But, she figured, a lot of people knew.

After her Newsweek essay was published, her assumptions were confirmed. Several friends and relatives said, "We knew all along."

On her deathbed, Barr's mother, Ethel, acknowledged what had remained unspoken between her and her daughter for years.

"I never understood your way of life before," Ethel Barr, 70, told her daughter, "but I do now."

Barr calls that the happiest moment in her life.

"She (was saying), 'It's OK. It's OK to be who you are.'"


Basking in the positive response to her coming-out essay, Barr feels energized.

She hasn't heard much from the community at large at Laguna Woods Village, where she has lived for 19 years.

She's not sure she will. The senior community of about 18,000 has an active gay and lesbian organization, the Rainbow Club. Barr is not a member.

"Only the people who know me have responded so far," said Barr, who has two cousins who live in Laguna Woods Village.

Barr's house is filled with pictures of her and Piercey.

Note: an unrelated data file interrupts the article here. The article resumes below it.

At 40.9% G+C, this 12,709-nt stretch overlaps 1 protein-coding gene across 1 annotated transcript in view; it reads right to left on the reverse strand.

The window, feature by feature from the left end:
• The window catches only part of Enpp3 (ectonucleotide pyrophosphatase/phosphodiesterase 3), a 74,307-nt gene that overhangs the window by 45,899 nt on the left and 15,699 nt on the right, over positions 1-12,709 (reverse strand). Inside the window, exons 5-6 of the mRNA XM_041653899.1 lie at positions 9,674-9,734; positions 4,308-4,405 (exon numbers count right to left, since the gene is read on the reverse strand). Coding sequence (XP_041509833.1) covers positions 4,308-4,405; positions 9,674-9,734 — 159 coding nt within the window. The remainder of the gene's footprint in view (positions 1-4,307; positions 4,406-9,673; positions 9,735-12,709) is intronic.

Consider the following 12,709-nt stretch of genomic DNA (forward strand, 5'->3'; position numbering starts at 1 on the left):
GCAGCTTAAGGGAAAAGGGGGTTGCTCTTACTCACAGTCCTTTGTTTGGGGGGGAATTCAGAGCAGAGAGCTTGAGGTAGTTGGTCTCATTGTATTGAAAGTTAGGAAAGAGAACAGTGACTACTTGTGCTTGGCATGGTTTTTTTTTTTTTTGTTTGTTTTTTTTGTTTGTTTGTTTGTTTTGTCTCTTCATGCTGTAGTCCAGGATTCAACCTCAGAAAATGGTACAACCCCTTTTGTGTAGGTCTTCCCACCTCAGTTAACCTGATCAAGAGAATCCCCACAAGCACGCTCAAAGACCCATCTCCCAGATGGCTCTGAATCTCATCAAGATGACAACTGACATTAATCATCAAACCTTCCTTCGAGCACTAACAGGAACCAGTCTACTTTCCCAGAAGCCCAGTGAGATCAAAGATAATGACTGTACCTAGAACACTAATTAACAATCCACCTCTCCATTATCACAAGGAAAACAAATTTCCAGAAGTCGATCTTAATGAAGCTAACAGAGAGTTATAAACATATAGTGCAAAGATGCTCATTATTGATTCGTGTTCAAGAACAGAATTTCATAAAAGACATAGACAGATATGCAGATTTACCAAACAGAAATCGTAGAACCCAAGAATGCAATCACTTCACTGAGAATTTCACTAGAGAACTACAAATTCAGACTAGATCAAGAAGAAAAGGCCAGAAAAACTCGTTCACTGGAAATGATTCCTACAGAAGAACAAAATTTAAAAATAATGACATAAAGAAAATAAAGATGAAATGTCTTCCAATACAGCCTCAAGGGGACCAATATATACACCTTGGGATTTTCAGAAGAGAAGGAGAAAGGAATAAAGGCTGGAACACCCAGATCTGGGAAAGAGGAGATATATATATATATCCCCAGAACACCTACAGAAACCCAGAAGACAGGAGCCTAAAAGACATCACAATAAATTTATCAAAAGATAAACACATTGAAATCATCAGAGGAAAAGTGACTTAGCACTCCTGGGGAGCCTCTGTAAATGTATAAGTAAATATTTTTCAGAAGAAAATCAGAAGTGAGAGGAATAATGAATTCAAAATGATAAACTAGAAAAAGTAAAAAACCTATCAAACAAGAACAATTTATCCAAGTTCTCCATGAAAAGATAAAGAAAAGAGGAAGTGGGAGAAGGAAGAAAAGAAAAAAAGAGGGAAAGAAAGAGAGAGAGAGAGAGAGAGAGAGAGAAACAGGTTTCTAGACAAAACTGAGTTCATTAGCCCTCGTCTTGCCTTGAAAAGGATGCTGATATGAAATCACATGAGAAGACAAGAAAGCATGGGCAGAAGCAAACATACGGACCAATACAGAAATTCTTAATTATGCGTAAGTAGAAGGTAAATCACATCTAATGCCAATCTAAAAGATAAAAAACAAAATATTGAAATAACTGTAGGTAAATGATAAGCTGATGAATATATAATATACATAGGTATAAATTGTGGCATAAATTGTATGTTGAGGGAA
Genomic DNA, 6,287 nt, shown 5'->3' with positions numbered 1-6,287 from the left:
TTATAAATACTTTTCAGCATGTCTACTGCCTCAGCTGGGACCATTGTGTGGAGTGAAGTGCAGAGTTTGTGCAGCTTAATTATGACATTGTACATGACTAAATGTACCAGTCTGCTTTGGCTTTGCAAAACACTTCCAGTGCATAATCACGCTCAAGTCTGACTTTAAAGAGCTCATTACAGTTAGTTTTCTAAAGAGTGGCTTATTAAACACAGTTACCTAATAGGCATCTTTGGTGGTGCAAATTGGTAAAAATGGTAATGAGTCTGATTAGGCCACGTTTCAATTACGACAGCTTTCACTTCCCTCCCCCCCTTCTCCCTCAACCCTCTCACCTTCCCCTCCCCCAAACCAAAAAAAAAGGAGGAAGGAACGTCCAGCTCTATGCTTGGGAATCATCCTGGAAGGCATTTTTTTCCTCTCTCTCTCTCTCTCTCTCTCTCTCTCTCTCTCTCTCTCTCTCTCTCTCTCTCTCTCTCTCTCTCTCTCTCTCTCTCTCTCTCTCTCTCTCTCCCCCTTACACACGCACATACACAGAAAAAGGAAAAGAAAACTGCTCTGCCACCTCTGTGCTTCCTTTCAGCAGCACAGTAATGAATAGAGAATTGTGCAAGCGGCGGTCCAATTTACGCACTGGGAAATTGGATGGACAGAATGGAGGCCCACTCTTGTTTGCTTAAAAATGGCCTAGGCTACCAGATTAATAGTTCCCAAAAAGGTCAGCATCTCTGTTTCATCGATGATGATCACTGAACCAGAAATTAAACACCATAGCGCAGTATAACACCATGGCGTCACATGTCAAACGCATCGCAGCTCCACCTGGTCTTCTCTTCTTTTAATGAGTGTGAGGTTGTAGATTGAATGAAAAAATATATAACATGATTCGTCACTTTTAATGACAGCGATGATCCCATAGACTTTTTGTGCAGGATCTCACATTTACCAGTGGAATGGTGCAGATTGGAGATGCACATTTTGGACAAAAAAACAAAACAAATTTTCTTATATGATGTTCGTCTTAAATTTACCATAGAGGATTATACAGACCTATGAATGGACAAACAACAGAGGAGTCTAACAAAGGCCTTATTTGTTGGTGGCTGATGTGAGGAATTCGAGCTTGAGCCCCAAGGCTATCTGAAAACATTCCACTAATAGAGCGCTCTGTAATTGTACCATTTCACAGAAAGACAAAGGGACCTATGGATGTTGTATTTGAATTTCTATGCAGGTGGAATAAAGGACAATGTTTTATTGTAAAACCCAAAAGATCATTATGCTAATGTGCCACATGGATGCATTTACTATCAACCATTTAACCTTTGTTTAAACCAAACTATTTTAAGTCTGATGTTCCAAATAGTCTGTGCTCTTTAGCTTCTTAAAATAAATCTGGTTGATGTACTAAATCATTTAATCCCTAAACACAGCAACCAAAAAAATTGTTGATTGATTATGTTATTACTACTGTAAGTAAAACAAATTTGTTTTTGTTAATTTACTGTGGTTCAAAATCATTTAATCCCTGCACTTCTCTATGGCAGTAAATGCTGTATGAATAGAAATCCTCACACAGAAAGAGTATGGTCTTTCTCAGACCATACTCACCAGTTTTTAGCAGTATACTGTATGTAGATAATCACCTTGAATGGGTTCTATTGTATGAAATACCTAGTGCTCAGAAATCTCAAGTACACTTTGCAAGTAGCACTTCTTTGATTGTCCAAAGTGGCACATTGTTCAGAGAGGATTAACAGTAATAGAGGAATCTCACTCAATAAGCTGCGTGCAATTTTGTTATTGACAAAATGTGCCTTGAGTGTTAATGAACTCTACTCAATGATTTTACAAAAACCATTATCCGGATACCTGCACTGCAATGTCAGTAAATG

They traveled a lot – to Israel, Ireland and to Scotland. To Italy, Alaska and Spain. To Mexico, France and England.

Barr pointed out a favorite shot of the normally reserved Piercey.

In the photo, Piercey is sprawled out on a sofa with their black-and-white cat, Genny, looking silly and happy.

Barr is not in a romantic relationship now, nor does she expect to be. Her heart, she said, always will belong to Mary Frances Piercey.

She thinks about her every day.

"You know," Barr said, "it doesn't get any easier. Somehow, it's harder now than it ever was.

"But I don't think of her with sadness. I think of her with gratitude, and about how lucky I was – how lucky we were."